2) For the same reasons, there is a significant waiting period between when you turn in your test and when you get your scores back. Currently, that waiting period is 6-8 weeks. Now, I understand that there are 3 essays and 135 short answer questions, so it is no small feat to grade this many exams. Not to mention that they are all graded blind by various graders, to hopefully insure accurate grading. BUT, I’m going to sit here in a cold sweat for two months waiting to hear back to see if I passed. **Side note – I’m not terribly worried about the written portion, but our tasting part was particularly difficult**
3) The Cicerone.org website needs to be rebuilt and re-organized. It is hard to navigate, some things are impossible to find, while other things are listed on multiple pages. There is a different site for registering for the exam, and another site for study materials. Granted, I work for a web design firm so I am constantly recommending website upgrades, I think that the Cicerone program would greatly benefit from a rebuild. It is frustrating to use sometimes.
**NOTE: I just read that the Cicerone website is undergoing a rebuild between the time I am writing this post and the time this post will be published! They are integrating the various subdomains into a single site and improving the navigation. So, luckily, they have heard the complaints and are taking action to make it better, which is great!
4) I can’t speak for all of the study materials, as I did not purchase any of them. However, the night before the exam, we did gather at Mystery and purchase and download the 3+ hour Certified Cicerone Review video sold for $89 on the site. It is supposed to be a video of Ray talking about everything that’s covered on the exam and what to expect from the exam itself. I suppose it is all of those things, but it is just a recording of a web-meeting he had in 2009 (the exam and the draught quality manual have both been updated since then), and on top of that, the sound quality is terrible, the video was about a 2-inch square, and they experienced several technical difficulties. If you are going to offer a video review on the site for a high price, then you need to make something specifically for that purpose, edited and packaged well, to make it worth the cost. Don’t just re-use an old lecture that was given on the exam where there are a lot of side conversations and technical difficulties. All of the useful information in the video could have been done in an hour, there was no need for it to be a 3+ hour review.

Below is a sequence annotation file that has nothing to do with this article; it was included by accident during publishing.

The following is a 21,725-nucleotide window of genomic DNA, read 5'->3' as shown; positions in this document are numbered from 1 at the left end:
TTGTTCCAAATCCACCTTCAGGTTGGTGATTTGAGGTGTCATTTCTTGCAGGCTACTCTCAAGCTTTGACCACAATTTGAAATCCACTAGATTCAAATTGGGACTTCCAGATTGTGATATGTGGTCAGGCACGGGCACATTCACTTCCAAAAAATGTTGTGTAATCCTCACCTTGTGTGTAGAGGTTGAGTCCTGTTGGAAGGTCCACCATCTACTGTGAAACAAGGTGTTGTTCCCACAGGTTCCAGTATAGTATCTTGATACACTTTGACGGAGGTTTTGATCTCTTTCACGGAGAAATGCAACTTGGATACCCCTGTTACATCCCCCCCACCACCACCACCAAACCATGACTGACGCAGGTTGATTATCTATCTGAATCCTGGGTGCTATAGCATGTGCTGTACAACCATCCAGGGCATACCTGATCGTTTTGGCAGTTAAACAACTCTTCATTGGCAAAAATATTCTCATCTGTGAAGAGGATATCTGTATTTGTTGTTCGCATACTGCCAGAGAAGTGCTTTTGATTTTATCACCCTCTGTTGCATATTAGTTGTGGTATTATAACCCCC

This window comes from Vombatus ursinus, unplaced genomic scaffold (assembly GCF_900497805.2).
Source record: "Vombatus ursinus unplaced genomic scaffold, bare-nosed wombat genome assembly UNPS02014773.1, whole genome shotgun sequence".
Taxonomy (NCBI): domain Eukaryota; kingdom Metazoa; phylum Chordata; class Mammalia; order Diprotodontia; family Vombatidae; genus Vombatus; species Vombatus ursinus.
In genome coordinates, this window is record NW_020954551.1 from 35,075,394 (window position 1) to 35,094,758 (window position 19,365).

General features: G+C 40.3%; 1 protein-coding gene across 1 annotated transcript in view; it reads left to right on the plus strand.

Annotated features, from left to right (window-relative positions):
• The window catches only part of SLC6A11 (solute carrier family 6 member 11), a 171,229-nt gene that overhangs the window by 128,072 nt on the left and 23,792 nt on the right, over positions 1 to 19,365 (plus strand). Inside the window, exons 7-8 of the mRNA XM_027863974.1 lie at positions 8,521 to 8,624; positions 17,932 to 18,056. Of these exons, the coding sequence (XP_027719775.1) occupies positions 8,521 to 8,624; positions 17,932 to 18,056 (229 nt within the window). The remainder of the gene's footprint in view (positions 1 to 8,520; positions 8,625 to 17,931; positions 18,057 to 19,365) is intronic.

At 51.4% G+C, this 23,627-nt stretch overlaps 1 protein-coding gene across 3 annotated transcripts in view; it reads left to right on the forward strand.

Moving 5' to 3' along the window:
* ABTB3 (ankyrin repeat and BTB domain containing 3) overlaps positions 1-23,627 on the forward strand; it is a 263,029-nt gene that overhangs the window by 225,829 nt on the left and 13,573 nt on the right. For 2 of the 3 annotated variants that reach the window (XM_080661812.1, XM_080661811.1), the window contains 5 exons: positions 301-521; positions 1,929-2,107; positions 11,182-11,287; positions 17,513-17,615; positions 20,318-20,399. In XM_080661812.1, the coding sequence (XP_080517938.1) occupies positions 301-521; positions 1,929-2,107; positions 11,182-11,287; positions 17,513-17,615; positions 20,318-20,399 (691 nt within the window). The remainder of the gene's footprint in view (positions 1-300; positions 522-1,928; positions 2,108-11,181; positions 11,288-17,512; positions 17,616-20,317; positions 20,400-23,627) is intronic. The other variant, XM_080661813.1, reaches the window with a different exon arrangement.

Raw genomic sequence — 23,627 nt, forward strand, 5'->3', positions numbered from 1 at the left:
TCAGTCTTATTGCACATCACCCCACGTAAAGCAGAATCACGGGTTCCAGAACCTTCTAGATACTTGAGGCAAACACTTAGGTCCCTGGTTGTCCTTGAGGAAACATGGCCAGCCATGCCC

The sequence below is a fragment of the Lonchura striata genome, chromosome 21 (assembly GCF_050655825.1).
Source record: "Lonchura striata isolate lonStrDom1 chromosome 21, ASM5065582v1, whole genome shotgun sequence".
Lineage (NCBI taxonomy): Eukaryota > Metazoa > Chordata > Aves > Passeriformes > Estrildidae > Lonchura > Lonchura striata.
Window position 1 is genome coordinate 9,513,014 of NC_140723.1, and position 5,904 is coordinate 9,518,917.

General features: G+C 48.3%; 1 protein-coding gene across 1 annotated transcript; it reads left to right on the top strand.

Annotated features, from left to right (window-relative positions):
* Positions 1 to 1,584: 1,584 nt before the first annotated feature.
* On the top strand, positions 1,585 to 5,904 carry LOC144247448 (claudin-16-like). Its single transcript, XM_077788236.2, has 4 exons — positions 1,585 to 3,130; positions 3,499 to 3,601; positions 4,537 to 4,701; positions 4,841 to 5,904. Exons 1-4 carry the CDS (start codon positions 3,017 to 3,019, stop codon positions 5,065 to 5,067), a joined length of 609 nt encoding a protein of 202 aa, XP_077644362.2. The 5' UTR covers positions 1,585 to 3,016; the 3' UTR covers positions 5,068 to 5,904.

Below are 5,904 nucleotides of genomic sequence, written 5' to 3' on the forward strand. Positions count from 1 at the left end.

On a related note – I did speak with Erik Lars Myers, a Certified Cicerone and brewer/owner of Mystery Brewing Company, and he is in the process of creating a series of educational videos as well. Knowing Erik and the perfectionist (and theater nerd) that he is, I am sure that these videos will be well-worth watching once they are created.
However, I can say in all seriousness, that I think that the Cicerone Certification is a great program and is doing amazing things for the beer industry. It is educating people and teaching folks about beer and proper beer service, which is very important and often overlooked. So thanks Ray for making this happen. And a big thanks to Erik at Mystery for teaching his Cicerone-prep classes and hosting the exam in Hillsborough. Lastly, a shout out to Cliff for proctoring the exam and to all of the other folks that took the exam with me on Monday – Ben, Chris, Nathan and Ben. Good luck!